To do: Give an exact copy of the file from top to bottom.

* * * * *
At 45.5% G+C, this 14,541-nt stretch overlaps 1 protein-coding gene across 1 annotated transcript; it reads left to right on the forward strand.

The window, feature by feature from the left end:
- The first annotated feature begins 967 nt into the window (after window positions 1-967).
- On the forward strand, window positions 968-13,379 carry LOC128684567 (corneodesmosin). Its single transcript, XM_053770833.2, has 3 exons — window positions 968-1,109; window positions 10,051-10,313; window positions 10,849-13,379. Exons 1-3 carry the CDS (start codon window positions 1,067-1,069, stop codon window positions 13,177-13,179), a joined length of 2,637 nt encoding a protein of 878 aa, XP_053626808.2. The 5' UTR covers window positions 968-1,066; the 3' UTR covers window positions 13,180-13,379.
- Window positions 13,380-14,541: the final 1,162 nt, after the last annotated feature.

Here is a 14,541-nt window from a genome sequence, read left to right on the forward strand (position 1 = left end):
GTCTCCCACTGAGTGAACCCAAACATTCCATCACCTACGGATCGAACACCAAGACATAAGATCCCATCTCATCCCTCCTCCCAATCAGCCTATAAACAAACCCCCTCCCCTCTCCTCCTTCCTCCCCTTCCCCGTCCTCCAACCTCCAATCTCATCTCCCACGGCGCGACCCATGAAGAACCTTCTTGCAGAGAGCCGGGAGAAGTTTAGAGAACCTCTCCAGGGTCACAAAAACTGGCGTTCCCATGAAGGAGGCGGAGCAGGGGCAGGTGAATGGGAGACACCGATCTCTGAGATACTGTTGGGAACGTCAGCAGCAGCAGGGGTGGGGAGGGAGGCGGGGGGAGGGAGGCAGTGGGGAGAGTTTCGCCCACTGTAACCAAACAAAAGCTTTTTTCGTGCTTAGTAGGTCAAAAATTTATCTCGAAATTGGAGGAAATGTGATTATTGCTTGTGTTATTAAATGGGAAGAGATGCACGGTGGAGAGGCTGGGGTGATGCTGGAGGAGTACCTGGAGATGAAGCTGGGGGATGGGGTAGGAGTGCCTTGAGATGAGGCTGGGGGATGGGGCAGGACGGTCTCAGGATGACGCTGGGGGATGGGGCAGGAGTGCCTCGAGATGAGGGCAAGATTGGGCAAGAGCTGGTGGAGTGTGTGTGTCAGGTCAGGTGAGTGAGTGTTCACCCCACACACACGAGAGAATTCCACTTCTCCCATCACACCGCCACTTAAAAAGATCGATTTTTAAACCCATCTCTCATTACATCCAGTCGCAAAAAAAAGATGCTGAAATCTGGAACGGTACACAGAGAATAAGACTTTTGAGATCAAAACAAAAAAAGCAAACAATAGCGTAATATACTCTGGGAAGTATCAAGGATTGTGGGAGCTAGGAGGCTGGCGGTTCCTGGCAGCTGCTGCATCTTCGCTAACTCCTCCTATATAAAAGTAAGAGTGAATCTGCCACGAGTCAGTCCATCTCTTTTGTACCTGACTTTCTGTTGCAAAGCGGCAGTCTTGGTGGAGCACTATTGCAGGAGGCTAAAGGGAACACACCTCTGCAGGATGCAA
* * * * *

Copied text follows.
At 45.5% G+C, this 14,541-nt stretch overlaps 1 protein-coding gene across 1 annotated transcript; it reads left to right on the forward strand.

The window, feature by feature from the left end:
- The first annotated feature begins 967 nt into the window (after window positions 1-967).
- On the forward strand, window positions 968-13,379 carry LOC128684567 (corneodesmosin). Its single transcript, XM_053770833.2, has 3 exons — window positions 968-1,109; window positions 10,051-10,313; window positions 10,849-13,379. Exons 1-3 carry the CDS (start codon window positions 1,067-1,069, stop codon window positions 13,177-13,179), a joined length of 2,637 nt encoding a protein of 878 aa, XP_053626808.2. The 5' UTR covers window positions 968-1,066; the 3' UTR covers window positions 13,180-13,379.
- Window positions 13,380-14,541: the final 1,162 nt, after the last annotated feature.

Here is a 14,541-nt window from a genome sequence, read left to right on the forward strand (position 1 = left end):
GTCTCCCACTGAGTGAACCCAAACATTCCATCACCTACGGATCGAACACCAAGACATAAGATCCCATCTCATCCCTCCTCCCAATCAGCCTATAAACAAACCCCCTCCCCTCTCCTCCTTCCTCCCCTTCCCCGTCCTCCAACCTCCAATCTCATCTCCCACGGCGCGACCCATGAAGAACCTTCTTGCAGAGAGCCGGGAGAAGTTTAGAGAACCTCTCCAGGGTCACAAAAACTGGCGTTCCCATGAAGGAGGCGGAGCAGGGGCAGGTGAATGGGAGACACCGATCTCTGAGATACTGTTGGGAACGTCAGCAGCAGCAGGGGTGGGGAGGGAGGCGGGGGGAGGGAGGCAGTGGGGAGAGTTTCGCCCACTGTAACCAAACAAAAGCTTTTTTCGTGCTTAGTAGGTCAAAAATTTATCTCGAAATTGGAGGAAATGTGATTATTGCTTGTGTTATTAAATGGGAAGAGATGCACGGTGGAGAGGCTGGGGTGATGCTGGAGGAGTACCTGGAGATGAAGCTGGGGGATGGGGTAGGAGTGCCTTGAGATGAGGCTGGGGGATGGGGCAGGACGGTCTCAGGATGACGCTGGGGGATGGGGCAGGAGTGCCTCGAGATGAGGGCAAGATTGGGCAAGAGCTGGTGGAGTGTGTGTGTCAGGTCAGGTGAGTGAGTGTTCACCCCACACACACGAGAGAATTCCACTTCTCCCATCACACCGCCACTTAAAAAGATCGATTTTTAAACCCATCTCTCATTACATCCAGTCGCAAAAAAAAGATGCTGAAATCTGGAACGGTACACAGAGAATAAGACTTTTGAGATCAAAACAAAAAAAGCAAACAATAGCGTAATATACTCTGGGAAGTATCAAGGATTGTGGGAGCTAGGAGGCTGGCGGTTCCTGGCAGCTGCTGCATCTTCGCTAACTCCTCCTATATAAAAGTAAGAGTGAATCTGCCACGAGTCAGTCCATCTCTTTTGTACCTGACTTTCTGTTGCAAAGCGGCAGTCTTGGTGGAGCACTATTGCAGGAGGCTAAAGGGAACACACCTCTGCAGGATGCAA